CCTV pictures in late December 2005 captured the robbery in progress at the Northern Bank in the centre of Belfast.
The biggest, at the time, in British and Irish history.
Bank employees were forced to help move money from the bank
Twenty six-and-a-half million pounds stolen and an investigation with far reaching consequences.
The police forces on both sides of the border were in no doubt about who carried it out.
Sir Hugh Orde, the Chief Constable of the PSNI, said a month after the raid: "In my opinion the Provisional IRA were responsible for this crime and all main lines enquiry currently undertaken are in that direction."
As evidence was being gathered the then Taoiseach Bertie Ahern also blamed the IRA.
"It was, obviously, being planned at a time when I was in negotiations with those that would know the leadership of the Provisional movement and that raises questions, questions that concern me," he said.
That brought a sharp response from the Sinn Fein President, Gerry Adams.
"Now the Taoiseach really believes, and he made the remark, and he told me he made it in a considered way then he has no option but to have us arrested, to put up or shut up on this issue," he said.
But even as ministers were pointing out that in a democratic society no Taoiseach can order an arrest events were moving fast.
The money came from the Northern Bank raid in Belfast
Detectives investigating suspected IRA money laundering arrested two Londonderry men and a Cork man near Heuston train station in Dublin.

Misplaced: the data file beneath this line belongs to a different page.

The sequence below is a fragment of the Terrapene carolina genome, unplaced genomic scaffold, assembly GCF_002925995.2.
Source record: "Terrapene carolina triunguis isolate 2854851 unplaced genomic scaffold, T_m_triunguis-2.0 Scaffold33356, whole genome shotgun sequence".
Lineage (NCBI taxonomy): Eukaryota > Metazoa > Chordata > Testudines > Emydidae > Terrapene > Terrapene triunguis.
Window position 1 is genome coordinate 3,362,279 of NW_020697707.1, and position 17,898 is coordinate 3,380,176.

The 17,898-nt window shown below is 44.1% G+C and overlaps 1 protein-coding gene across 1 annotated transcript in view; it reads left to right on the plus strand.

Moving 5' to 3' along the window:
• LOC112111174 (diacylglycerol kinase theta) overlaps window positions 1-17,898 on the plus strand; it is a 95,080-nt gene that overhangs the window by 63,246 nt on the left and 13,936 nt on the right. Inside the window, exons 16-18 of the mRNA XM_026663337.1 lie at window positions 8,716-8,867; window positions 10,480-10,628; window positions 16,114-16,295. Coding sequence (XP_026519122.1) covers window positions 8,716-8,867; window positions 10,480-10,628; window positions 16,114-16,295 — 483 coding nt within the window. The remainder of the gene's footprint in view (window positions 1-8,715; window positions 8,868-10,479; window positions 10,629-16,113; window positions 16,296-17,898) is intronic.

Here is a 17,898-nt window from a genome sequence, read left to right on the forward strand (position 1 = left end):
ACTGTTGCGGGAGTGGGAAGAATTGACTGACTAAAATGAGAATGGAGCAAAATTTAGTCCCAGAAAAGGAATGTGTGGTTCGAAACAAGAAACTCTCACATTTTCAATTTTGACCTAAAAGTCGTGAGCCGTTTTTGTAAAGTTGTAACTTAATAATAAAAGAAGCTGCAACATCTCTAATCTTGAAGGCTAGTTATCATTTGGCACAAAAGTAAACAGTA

Inside their vehicle Gardai found 94,000 euro hidden in a Daz soap powder box.
Two years later in 2007 the Cork chef, Don Bullman, was given four years for IRA membership. The two Derry men were released without charge.
By then the IRA had decommissioned and stood down.
But before that in follow up searches in February 2005 in Cork, after Bullman's arrest, detectives found £2.3m in six holdalls and a plastic bag in the home of Ted Cunningham, a money-lender.
In custody he admitted knowing the money was from the Northern Bank robbery and said he got around £5m from a Northern Ireland man on four occasions around or just after the time of the robbery.
He also told detectives he and a former Sinn Fein Cork councillor, Tom Hanlon had handled the cash in Cunningham's house.
Some of the money from the raid was found in Cunningham's house
But during his trial the 60-year-old told a different story - one that last month didn't convince the jury of seven men and five women.
Denying charges of laundering more than £3m he said the money in his home came from three Bulgarians who wanted to buy a gravel pit from him and said he only made his admission in Garda custody because of fear for his life.
In custody Cunningham named Phil Flynn, a former Sinn Fein Vice-President and a former leading banker in the Republic, as the boss behind the operation.
Mr Flynn, who strongly denies the claim, was not charged.
Nor was Katherine Nelson who went on hunger strike in the Isle of Man, two years ago protesting her innocence.
Cunningham alleged she was the contact and organiser with Mr Flynn, a claim she also strongly denies.
"My life has been destroyed, totally, utterly and absolutely, my good name, financially," she said.
"And from what I can see it was done for the hell of it. I want a full clearance of my name, an apology and I want financial acceptance that they have done wrong."
Cunningham's 33-year-old son, Timothy, pleaded guilty near the start of the trial to money-laundering Northern Bank robbery money, an option the father rejected.
Cunningham, by his own admission in custody was not the main man and Gardai now accept he wasn't a paramilitary member, but he is the biggest name behind bars charged in connection with the robbery that many believe undid the IRA.